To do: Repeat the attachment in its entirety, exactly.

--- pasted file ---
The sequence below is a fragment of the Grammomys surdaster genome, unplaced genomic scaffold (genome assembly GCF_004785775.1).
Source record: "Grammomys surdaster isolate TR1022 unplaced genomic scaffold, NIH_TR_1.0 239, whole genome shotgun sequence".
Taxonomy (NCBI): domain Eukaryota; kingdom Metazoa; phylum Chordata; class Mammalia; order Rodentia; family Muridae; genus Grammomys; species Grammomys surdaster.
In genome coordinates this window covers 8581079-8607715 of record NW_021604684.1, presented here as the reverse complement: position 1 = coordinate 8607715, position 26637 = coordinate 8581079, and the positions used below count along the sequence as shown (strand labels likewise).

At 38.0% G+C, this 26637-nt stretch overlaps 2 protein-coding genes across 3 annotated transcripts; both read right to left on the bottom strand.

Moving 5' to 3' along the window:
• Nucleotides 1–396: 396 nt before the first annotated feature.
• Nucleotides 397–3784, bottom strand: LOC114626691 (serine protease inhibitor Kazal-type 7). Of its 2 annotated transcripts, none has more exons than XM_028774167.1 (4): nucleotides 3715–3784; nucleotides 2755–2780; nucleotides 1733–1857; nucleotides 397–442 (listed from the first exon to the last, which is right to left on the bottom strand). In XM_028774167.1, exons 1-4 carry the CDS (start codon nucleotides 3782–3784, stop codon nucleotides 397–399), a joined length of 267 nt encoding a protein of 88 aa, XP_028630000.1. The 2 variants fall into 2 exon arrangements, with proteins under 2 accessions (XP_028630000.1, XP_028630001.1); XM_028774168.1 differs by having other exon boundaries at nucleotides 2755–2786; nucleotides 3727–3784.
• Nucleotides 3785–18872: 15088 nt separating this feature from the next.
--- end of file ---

The sequence below is a fragment of the Grammomys surdaster genome, unplaced genomic scaffold (genome assembly GCF_004785775.1).
Source record: "Grammomys surdaster isolate TR1022 unplaced genomic scaffold, NIH_TR_1.0 239, whole genome shotgun sequence".
Taxonomy (NCBI): domain Eukaryota; kingdom Metazoa; phylum Chordata; class Mammalia; order Rodentia; family Muridae; genus Grammomys; species Grammomys surdaster.
In genome coordinates this window covers 8581079-8607715 of record NW_021604684.1, presented here as the reverse complement: position 1 = coordinate 8607715, position 26637 = coordinate 8581079, and the positions used below count along the sequence as shown (strand labels likewise).

At 38.0% G+C, this 26637-nt stretch overlaps 2 protein-coding genes across 3 annotated transcripts; both read right to left on the bottom strand.

Moving 5' to 3' along the window:
• Nucleotides 1–396: 396 nt before the first annotated feature.
• Nucleotides 397–3784, bottom strand: LOC114626691 (serine protease inhibitor Kazal-type 7). Of its 2 annotated transcripts, none has more exons than XM_028774167.1 (4): nucleotides 3715–3784; nucleotides 2755–2780; nucleotides 1733–1857; nucleotides 397–442 (listed from the first exon to the last, which is right to left on the bottom strand). In XM_028774167.1, exons 1-4 carry the CDS (start codon nucleotides 3782–3784, stop codon nucleotides 397–399), a joined length of 267 nt encoding a protein of 88 aa, XP_028630000.1. The 2 variants fall into 2 exon arrangements, with proteins under 2 accessions (XP_028630000.1, XP_028630001.1); XM_028774168.1 differs by having other exon boundaries at nucleotides 2755–2786; nucleotides 3727–3784.
• Nucleotides 3785–18872: 15088 nt separating this feature from the next.